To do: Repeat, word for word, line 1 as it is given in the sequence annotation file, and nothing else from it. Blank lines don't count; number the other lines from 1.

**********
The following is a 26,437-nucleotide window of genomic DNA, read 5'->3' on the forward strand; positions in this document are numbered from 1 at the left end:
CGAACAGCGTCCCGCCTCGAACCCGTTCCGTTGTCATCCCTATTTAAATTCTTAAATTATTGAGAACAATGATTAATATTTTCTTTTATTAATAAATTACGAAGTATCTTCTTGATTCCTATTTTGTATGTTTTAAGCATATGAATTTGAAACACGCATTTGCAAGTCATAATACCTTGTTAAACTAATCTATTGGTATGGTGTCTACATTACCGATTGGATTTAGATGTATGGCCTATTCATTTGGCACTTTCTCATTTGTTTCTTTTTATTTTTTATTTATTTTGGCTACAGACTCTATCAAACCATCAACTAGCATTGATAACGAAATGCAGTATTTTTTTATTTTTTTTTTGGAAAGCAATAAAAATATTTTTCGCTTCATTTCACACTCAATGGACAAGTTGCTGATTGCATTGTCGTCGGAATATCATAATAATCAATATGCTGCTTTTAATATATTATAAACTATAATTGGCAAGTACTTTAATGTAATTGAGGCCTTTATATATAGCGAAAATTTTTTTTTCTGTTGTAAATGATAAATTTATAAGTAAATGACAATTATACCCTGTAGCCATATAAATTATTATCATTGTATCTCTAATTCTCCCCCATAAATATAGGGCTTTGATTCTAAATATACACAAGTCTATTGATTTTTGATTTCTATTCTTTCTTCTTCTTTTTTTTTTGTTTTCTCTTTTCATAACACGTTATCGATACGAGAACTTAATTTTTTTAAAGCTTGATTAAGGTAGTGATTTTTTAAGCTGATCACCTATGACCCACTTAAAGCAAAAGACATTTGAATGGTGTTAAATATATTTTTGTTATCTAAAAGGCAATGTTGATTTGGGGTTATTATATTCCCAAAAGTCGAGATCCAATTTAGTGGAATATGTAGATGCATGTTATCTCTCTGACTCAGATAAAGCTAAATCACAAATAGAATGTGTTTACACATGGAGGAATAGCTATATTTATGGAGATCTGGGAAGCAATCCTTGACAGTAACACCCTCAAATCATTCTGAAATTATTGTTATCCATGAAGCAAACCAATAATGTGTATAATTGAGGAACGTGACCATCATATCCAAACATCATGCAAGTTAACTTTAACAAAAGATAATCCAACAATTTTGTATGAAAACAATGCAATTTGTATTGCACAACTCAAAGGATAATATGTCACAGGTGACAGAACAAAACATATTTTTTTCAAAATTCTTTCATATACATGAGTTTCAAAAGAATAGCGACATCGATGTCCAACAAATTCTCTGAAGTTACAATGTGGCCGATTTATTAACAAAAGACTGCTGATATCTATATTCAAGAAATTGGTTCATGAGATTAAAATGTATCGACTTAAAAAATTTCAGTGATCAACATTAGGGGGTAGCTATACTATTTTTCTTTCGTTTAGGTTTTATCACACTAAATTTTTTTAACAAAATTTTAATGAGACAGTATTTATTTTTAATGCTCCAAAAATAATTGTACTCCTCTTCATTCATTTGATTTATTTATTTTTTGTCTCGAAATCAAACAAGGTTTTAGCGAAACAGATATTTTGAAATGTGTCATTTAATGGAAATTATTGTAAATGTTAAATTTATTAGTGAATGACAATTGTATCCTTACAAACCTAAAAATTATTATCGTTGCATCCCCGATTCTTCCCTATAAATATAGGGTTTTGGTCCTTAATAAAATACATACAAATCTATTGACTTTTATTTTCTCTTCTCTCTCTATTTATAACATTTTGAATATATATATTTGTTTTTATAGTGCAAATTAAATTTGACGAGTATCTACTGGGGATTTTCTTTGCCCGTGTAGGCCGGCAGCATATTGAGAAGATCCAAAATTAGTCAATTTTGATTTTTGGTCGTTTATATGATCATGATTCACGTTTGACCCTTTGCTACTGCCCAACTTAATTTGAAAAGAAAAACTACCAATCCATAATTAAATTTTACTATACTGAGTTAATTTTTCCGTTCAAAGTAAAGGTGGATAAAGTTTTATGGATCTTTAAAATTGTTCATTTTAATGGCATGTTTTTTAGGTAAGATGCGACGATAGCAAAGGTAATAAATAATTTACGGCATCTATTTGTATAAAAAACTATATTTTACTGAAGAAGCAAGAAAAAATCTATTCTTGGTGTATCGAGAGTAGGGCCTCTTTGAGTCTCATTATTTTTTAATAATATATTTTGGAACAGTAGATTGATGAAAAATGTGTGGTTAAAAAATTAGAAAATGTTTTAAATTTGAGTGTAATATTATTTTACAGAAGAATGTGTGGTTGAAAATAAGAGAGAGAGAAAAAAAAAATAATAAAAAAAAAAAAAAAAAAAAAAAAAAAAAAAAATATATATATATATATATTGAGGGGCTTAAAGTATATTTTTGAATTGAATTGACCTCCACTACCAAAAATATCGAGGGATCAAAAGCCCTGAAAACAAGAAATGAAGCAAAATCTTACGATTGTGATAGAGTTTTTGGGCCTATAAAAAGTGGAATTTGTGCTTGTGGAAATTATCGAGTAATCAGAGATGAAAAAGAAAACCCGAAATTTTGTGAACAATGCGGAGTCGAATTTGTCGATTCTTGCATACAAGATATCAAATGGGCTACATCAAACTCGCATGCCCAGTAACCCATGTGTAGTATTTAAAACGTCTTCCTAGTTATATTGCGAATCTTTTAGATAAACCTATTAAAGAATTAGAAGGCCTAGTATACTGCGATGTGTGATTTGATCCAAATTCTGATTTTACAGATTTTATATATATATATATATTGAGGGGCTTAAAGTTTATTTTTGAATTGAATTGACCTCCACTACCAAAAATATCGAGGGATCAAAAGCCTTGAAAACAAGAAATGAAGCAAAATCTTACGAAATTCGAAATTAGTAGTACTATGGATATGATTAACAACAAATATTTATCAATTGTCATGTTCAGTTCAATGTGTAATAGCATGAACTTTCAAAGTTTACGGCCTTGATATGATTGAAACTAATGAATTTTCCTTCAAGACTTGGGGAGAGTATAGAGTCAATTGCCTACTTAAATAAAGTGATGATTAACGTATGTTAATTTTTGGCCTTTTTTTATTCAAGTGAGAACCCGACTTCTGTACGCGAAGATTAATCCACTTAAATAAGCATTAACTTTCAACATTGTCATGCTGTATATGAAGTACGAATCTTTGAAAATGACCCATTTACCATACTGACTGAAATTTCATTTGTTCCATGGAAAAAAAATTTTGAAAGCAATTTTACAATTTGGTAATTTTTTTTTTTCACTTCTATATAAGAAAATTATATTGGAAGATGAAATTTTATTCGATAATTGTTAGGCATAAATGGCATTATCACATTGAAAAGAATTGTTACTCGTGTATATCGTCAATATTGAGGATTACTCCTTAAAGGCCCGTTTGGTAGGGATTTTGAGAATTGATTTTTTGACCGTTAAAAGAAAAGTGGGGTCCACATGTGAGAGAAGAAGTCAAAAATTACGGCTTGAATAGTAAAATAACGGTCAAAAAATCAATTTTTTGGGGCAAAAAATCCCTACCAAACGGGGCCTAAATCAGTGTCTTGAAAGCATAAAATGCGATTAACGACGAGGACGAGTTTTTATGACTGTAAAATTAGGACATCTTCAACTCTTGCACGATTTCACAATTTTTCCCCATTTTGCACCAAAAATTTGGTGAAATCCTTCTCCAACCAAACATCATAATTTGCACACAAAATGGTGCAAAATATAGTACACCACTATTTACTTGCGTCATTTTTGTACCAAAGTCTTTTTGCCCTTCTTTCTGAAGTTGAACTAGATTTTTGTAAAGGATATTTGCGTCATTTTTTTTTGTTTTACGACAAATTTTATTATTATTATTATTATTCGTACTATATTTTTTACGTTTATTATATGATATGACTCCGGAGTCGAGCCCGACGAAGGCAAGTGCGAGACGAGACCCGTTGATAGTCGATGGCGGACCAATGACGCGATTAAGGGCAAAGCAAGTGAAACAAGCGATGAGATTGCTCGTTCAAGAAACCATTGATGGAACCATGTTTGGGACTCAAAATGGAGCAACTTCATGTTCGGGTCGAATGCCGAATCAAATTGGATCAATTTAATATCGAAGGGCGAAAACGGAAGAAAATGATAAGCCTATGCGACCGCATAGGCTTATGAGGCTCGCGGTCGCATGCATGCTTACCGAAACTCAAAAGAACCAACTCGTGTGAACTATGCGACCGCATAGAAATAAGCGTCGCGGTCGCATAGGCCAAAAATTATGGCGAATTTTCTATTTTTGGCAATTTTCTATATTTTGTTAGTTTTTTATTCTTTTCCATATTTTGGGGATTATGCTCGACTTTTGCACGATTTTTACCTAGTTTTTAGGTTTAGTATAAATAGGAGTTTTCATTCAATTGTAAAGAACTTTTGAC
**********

The following is a 26,437-nucleotide window of genomic DNA, read 5'->3' on the forward strand; positions in this document are numbered from 1 at the left end: